The Paper Wasp is...hypnotic and sensual ... Acampora’s prose has a seductive, pearlescent allure, even when she’s addressing doomed friendships, friends who can never live up to our expectations, friends who betray ... [Acampora] come[s] right out and say[s] certain things that many of us wouldn’t dare speak aloud: Women aren’t automatically great just because we’re women. Sometimes, in fact, we’re dreadful.
... gripping ... A Ripley-esque novel that loses the plot in the final quarter, it is nonetheless a decent bet for readers looking for a well-written page-turner ... The awkwardness of Abby arriving uninvited is beautifully written by Acampora, as is the conniving, convincing way she makes herself indispensable to Elise. Directing the story to her former friend, Abby is creepy and compelling from the outset, an underdog voice that many will root for ... Acampora writes about the subject of female friendship with nuance ... Though The Paper Wasp turns highly fictional, and somewhat ludicrous, in the end, the hard truths and insights that are notable in Acampora’s short fiction enliven the journey along the way. Meaty topics underpinning the story – art, ambition, class, power – are thoughtfully explored and an arch eye is cast over life in the Hollywood bubble ... Where the book falls down is in its subplot involving the Rhizome, and its leader Perren. Initially intriguing Abby’s sessions with Rhizome practitioner Telo are too vague and nonsensical to hold our interest ... a rushed and unsatisfying end.
A Paper Wasp almost dares readers to see how long they can occupy Abby’s truly dark and tormented mind ... If A Paper Wasp were following a more cliché or expected route, one might expect Abby to ultimately usurp her friend’s position in the movie industry, leading to a tale of sisterhood turned to professional and romantic rivalry. But Acampora is true to her characters ... A Paper Wasp is a dark fable on the nature of friendship, fame, and the way dreams can influence our waking life.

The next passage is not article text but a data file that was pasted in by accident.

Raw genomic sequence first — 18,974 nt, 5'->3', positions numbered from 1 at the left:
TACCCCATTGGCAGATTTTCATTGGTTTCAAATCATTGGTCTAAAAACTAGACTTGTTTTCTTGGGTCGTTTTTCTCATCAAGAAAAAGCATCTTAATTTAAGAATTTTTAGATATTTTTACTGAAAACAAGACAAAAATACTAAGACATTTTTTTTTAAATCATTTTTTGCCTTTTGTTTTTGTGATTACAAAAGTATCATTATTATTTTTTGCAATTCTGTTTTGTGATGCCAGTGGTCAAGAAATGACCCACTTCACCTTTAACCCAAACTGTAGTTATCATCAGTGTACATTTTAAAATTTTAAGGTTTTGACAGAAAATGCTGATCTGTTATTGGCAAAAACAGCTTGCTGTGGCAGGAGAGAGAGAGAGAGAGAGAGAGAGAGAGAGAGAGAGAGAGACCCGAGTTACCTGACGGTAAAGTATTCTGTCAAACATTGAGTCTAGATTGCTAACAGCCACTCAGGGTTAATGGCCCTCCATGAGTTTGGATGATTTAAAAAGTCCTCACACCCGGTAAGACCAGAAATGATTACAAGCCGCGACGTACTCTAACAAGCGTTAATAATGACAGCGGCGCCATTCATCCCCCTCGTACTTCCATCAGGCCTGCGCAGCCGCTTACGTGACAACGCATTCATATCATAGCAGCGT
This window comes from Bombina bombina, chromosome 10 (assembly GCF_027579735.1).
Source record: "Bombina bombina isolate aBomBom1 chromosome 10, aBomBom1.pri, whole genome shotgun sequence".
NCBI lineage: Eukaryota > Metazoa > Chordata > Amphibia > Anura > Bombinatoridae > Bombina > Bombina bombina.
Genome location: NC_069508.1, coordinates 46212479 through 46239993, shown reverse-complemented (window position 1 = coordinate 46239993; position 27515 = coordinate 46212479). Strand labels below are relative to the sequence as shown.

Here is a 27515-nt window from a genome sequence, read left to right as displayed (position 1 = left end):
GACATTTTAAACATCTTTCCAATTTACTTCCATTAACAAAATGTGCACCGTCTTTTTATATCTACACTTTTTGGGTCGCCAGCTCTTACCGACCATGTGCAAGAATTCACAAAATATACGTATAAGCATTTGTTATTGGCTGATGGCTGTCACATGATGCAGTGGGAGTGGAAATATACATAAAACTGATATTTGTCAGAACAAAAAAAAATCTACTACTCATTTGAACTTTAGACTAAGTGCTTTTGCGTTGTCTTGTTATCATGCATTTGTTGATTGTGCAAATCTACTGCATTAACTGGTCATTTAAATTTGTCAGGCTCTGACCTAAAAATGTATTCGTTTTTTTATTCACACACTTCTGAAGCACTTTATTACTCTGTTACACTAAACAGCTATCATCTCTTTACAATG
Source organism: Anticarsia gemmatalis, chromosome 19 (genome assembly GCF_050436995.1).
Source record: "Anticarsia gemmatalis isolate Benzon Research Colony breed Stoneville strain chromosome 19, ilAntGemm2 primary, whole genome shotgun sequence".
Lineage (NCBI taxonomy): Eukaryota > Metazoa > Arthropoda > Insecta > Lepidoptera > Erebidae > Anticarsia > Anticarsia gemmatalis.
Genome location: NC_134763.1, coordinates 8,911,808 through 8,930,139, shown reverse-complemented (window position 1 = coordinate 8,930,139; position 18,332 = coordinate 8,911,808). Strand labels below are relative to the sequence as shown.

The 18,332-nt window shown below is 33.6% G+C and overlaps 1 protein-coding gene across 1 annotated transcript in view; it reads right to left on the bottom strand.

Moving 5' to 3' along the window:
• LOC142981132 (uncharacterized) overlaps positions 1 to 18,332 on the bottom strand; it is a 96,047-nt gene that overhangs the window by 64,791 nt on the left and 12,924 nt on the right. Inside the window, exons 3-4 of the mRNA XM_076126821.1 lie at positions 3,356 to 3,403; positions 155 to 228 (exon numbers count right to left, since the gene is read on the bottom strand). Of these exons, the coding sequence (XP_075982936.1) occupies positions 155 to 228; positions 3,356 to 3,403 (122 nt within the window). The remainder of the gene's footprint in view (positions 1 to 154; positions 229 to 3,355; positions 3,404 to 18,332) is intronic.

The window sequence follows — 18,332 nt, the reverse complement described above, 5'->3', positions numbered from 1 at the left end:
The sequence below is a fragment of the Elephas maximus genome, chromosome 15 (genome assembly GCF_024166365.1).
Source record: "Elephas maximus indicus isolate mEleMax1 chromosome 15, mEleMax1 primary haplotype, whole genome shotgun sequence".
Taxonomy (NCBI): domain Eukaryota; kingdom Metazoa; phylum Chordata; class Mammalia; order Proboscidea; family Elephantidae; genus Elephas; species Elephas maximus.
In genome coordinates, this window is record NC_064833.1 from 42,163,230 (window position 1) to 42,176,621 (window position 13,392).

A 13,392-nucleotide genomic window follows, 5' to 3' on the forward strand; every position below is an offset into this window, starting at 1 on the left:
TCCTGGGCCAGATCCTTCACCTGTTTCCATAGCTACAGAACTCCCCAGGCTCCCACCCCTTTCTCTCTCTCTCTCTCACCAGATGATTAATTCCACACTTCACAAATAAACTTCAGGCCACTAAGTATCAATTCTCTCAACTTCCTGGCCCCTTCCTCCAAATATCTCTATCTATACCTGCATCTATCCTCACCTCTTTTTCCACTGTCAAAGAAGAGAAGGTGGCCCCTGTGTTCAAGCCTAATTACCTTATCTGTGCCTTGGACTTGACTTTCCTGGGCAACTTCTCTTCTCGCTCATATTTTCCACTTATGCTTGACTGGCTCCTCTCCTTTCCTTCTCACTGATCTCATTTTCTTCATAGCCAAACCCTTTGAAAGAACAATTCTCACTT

A dreamlike combination of the pressures of Hollywood and the increasingly dangerous delusions of an unstable main character, the book personifies all the nasty and envious emotions stirred up by the all-too-frequent comparison exercises of one's own social media profiles to those of old schoolmates ... gives a sense that [Abby] is teetering on the edge of something desperate, providing the same uncomfortable compulsion to keep reading as does a work of true crime ... Any logistical concerns about the unlikely arrangement between Elise and Abby are more or less swatted away by the author who attempts to detract attention away from the milky and surreal sheen the book achieves. Yet there are very real questions left unanswered by the author's skewed focus on atmosphere ... the director simply lacks the needed gravitational pull to make Abby's hero worship believable ... As a disturbing psychological thriller heavy in atmosphere that doubles as a cautionary tale of who we should allow reentry into our lives, this book mainly hits the mark. However, it does conclude leaving us with a feeling of longing and incompletion...A bizarre and hazy aura created by Abby's dreams and the churning sense of dread fostered by her delusions is muddled by inconsistent characterization and a lack of powerful narrative focus. Readers are left to turn to their own dreams to imagine what might have been had these elements been given their due.
Such folderol culminates in a terrible crime, which doesn’t shock so much as perplex. Is The Paper Wasp an exploration of the poisonous effects of vanity and envy, or is it simply the testimony of a lunatic? The book confounded me. When you consider how linear and predictable most novels are, that is, I suppose, a virtue of a sort.
...[a] thrilling debut ... Acampora...writes propulsive sentences at a fever pitch, guiding the reader through Abby's dream world as she hunts for corresponding clues in a reality of her own making. Told in the second person, the novel is by turns a confession, an accusation, and a stalker's diary, yet it is also grounded by Acampora's musings on philosophy, art, and ambition. While there are more novels than ever dedicated to obsessive female friendship, Acampora takes a relationship story that could have been reduced to petty jealousy and turns it into something bigger and weirder, as if David Lynch had astral projected into the work of Melissa Broder ... By turns demented, sad, and frightening, Abby is a unique heroine making all the wrong choices feel somehow right and just. Utterly bizarre and completely bewitching, this twisted, delicious tale will grab you from the first page and hurl you over the edge.
Acampora’s debut novel...is an unsettling and surreal excavation of the boundless depths of the human psyche ... Acampora’s writing is gorgeous and renders with precision and clarity the spiral of Abby’s increasingly disorienting world of obsession and hallucinatory imagery. The result is a piercing, disquieting novel.